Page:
Bulk Inserting

After you’ve run your data-gathering job, you will see that the .txt file is ready to be inserted into SQL Server using a simple T-SQL bulk insert, and the Save-PerfCounterSQLTable function will help you do that. The command below will upload the output .txt file, and create a new table to receive the data (using -NewTable switch parameter):

Alternatively, if you want to upload the output .txt file into an existing Table, simply omit the -NewTable  switch parameter and pass the target table name in the -TableNameparameter:

If you prefer to have a bit more control of your tables, it’s a simple matter to combine the two previously mentioned switches to upload the .txt file and create a new table to receive it, with a name chosen by you :

As you may have noticed, the PathConfigFile  and PathOutputFile parameters, which contain the full paths of the XML configuration file and output file respectively, are required. If you’d like to learn more about the Save-PerfCounterSQLTable command, use :

Saving  directly into SQL Server Table:

To best demonstrate this, let’s create a complete example. First, we choose the counters that we want to use. In case, this is the whole SQL Server Buffer Manager category on the Chewie and ObiWan machines, as well as the Processor category on Chewie. We save this configuration into C:\temp\BufferManager.XML and c:\temp\Processor.XML

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Figure 7. The demo configuration files for Obiwan and Chewie.

Now, with the XML configured, we can now start the gathering of data using background Jobs and saving their output directly into a SQL Server Table. We do not pass the target SQL Server table name as a parameter, so one table will be created for each server, using the naming format of PERFCOUNTERS_XMLFileName_YYYYmmDDhhMMss. Even though you’re using a SQL Table as a data repository, you must pass the path to an output file into your command, because the output file always will be created. Why, you ask? Let’s say you lose your connection to the SQL Server repository; this way, you don’t also lose the data, because it will also be stored in the .txt file. In this case, as we using several different XML files, we’ll only pass the target path, without the file name, and will be creating output files in this location using XMLNAME_MACHINENAME.TXT as a naming convention.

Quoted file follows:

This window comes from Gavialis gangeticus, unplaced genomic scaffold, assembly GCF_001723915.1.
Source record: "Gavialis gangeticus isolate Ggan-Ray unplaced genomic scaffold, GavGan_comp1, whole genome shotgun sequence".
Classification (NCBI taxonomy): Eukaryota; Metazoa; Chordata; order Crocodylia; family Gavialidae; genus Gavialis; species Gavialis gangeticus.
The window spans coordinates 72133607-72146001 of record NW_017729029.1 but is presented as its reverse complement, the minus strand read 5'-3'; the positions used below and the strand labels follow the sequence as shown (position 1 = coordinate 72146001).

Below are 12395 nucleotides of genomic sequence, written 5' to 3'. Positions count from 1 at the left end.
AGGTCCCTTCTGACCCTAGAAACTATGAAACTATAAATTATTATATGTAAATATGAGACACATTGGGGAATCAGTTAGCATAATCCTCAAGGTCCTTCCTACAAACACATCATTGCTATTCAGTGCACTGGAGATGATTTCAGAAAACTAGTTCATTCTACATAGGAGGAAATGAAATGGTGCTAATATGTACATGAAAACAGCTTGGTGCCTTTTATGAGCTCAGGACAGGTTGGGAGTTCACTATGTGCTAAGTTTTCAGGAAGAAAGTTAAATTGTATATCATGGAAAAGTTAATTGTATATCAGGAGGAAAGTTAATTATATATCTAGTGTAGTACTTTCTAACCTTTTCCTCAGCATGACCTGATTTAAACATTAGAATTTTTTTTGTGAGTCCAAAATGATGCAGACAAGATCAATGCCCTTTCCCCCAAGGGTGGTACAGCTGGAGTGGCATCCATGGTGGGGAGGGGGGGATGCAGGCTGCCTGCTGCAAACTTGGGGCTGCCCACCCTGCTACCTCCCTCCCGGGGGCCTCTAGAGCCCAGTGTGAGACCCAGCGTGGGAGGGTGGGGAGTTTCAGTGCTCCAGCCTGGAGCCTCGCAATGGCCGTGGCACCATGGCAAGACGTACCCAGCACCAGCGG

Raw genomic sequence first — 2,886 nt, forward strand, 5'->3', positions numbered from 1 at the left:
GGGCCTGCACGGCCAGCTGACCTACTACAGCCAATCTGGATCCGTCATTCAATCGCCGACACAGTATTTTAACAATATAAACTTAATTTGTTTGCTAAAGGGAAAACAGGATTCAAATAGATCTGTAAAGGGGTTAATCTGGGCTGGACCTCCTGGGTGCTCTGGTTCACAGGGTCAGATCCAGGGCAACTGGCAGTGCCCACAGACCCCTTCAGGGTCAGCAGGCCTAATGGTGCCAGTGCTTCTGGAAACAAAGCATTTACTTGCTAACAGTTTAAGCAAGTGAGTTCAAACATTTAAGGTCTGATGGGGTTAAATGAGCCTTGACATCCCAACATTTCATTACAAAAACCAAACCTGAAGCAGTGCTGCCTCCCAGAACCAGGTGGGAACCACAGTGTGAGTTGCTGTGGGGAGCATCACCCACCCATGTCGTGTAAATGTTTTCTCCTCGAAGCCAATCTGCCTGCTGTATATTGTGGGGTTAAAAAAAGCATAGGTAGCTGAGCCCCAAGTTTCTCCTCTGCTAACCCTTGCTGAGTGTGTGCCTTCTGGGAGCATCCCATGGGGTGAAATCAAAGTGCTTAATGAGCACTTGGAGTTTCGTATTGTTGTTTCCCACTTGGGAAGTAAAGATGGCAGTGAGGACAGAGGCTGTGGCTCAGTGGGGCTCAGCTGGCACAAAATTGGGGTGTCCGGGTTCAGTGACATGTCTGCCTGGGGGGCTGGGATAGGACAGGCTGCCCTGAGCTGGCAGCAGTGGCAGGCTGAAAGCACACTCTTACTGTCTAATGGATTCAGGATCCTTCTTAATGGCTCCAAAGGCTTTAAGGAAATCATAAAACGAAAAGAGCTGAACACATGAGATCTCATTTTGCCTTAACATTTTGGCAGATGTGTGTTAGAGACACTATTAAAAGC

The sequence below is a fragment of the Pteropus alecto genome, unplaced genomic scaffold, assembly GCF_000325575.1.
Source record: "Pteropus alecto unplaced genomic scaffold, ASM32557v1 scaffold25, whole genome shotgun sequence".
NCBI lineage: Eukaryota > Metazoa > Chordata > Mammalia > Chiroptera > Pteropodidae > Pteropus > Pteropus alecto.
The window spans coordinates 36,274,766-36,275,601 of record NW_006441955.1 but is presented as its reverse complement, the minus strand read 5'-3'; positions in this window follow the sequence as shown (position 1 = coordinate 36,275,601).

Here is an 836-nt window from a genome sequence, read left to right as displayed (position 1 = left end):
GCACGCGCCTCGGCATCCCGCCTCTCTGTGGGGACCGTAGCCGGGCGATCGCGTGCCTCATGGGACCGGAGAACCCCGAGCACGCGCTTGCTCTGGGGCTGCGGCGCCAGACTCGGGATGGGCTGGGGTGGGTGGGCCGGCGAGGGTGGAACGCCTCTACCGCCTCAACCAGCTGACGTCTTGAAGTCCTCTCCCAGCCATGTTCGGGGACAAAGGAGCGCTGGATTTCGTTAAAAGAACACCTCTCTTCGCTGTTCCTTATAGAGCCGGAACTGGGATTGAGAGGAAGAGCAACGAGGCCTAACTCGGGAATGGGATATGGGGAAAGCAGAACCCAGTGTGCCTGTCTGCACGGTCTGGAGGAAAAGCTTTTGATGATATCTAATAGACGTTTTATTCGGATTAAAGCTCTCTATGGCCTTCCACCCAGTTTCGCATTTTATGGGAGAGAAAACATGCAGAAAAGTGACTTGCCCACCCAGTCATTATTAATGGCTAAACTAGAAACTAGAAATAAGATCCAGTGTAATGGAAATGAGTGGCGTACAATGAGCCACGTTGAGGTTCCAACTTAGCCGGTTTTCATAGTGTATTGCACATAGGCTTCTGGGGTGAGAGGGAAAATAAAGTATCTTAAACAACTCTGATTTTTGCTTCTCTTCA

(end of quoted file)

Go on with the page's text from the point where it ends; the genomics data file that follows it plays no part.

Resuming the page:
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Figure 8. Creating the jobs to gather data, and sending the collected data directly to a SQL Server table.

As you can see from figure 8, three jobs are created, and their names all start with PERFCOUNTER, so you can use where-object to quickly and easily find all jobs used by the PerfCounters Module:

Now, if we look in ObiWan’s SQL Server, we can see that there are three tables with the collected data: one for each machine we gathered data from (i.e. one for each XML file):

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Figure 9. Investigating the gathered data in SQL Server.

… And the .txt files containing the same gathered output are created as well:

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Figure 10. The gathered data, stored in .txt files.

When you’re setting this up, you can use your own table name to make things easy to find; I am passing the -TableName parameter with “BufferManager“, and so for each machine, a table called BufferManager_MACHINENAME will be created. In this case, BufferManager_Chewie and BufferManager_ObiWan:

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Figure 11. Investigating the data stored in our custom-named tables.

Perhaps you’re wondering why it’s so useful to be able to specify the target table name? Let’s say you stop the gathering, and want to continue on a completely different day, but outputting the data to the same table. Just Pass the -TableName parameter with the name of the original table, and don’t pass the -newtable switch parameter:

Remember, in this case you have to explicitly declare the XML file and, in the case of the code snippet above, I will restart the data gathering to Chewie, with C:\temp\BufferManager_Chewie.xml as the configuration file, and the BufferManager_Chewie table as the SQL Server repository. The data is saved without creating a new table, and the output .txt file is always created as a data backup.

In these examples I use Windows Authentication, but you can pass the Username and Password as parameters. If you get stuck at any point and want some more information, just type get-help <FunctionName>  -examples.

Well folks, I hope you can get some  good use out of this module, as I am. Once again, PowerShell wins.

Top Tip

When I was doing this article, I accidentally created 857 tables in SQL Server, and I had to drop them. Is that complicated? Not at all – here’s a hint:

dir |% {$ _.drop ()}

…where % is an alias for a foreach-object.